AirSig gave one of my favoritest demos of the past several TechCrunch Disrupts. I met with the team behind this Taiwanese startup on Monday to see their authentication technology in action. Remember in the ancient pre-digital world how your signature uniquely identified you? AirSig updates this idea by tapping into the gyros and accelerometers found in smartphones.
With a little guidance from AirSig’s CMO, Mark Yu, I used an Android phone as as kind of virtual pen to write my name in the air. I air signed my name three times to train the software– available on Google Play. Yu said the hard part was to come up with an algorithm that learned what makes your air signature unique and then fit the resulting digital signature file into the phone’s memory. I’m told the resulting file is quite small.
It worked flawlessly. To unlock their demo app, I virtually air wrote my name and AirSig instantly recognized me. Even after I told one on the AirSig’s engineers–btw, also a fellow member of the Andy tribe– what my signature was, he was unable to duplicate my unique style. According to their marketing, the “false positive” rate is extremely low, and they claim far better accuracy than standard biometric techniques–thumbprints. Yu calls their whole system three-factor authentication. That is the phone itself and the air signature add two extra layers to a standard password.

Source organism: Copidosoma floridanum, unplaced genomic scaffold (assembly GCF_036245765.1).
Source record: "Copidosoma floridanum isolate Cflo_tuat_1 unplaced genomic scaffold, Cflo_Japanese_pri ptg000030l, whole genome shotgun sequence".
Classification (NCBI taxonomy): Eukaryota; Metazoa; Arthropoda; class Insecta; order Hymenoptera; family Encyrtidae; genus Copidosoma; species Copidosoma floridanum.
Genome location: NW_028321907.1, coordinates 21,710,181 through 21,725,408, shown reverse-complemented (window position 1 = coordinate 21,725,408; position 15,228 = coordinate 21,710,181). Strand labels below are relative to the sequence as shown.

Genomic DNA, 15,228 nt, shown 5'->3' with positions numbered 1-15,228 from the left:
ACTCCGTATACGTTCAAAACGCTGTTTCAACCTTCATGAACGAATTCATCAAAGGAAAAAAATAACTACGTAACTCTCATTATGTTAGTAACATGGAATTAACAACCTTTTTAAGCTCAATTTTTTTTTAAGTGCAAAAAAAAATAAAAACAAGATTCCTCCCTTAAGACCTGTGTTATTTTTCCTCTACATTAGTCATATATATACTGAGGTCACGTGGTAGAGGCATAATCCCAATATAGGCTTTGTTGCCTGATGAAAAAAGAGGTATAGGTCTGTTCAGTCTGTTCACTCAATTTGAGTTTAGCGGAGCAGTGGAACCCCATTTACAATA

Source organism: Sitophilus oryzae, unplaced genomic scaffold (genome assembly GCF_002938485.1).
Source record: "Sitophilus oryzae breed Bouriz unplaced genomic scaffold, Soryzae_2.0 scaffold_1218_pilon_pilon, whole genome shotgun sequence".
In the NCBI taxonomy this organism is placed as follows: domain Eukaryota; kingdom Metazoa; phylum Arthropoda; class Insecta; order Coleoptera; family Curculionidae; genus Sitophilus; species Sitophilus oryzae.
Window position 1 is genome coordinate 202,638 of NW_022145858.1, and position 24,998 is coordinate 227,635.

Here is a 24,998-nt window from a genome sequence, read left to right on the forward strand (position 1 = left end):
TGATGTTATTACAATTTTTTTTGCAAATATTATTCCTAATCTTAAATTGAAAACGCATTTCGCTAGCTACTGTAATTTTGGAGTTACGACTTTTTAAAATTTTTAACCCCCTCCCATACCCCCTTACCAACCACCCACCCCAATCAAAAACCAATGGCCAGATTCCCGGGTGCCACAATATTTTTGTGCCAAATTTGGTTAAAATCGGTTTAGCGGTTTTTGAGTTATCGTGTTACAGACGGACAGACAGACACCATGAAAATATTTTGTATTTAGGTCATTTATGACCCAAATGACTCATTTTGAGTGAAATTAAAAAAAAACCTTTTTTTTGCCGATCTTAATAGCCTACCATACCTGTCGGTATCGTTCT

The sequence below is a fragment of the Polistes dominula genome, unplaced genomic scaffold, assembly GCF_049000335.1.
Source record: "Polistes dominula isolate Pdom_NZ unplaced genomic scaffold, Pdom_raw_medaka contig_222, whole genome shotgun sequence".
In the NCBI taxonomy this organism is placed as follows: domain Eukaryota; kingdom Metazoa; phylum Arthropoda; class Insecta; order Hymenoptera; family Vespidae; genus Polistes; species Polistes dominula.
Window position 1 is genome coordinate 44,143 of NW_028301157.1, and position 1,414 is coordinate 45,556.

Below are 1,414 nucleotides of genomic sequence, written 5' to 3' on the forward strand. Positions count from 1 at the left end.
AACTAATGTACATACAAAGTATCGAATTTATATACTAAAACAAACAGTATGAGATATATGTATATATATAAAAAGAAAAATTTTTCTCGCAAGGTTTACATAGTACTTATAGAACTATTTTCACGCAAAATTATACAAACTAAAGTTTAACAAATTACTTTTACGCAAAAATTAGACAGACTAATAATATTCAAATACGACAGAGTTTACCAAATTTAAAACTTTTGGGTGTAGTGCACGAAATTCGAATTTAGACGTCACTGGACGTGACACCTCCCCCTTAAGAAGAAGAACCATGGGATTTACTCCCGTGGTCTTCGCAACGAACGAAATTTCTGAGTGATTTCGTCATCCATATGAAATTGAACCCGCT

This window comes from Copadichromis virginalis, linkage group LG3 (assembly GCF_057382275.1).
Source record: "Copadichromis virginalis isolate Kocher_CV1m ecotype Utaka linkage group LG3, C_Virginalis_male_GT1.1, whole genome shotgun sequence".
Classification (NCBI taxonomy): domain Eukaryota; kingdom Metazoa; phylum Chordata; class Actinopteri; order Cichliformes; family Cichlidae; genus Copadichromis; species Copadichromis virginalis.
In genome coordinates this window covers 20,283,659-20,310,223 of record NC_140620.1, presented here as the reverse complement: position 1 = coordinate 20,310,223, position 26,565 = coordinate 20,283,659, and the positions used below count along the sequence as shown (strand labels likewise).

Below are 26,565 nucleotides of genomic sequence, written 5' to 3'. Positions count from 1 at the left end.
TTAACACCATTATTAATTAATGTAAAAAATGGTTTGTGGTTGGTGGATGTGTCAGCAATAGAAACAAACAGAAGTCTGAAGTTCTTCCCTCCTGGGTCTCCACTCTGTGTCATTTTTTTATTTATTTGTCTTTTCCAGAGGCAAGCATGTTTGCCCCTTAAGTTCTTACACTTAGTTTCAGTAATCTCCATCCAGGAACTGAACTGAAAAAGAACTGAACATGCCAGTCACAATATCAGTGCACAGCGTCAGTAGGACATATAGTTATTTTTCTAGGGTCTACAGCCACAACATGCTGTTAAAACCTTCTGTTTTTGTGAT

AirSig stood out from many of the other Startup Alley companies–social media and real-time chat wannabes–at this year’s Disrupt. I hope they get into the Battlefield.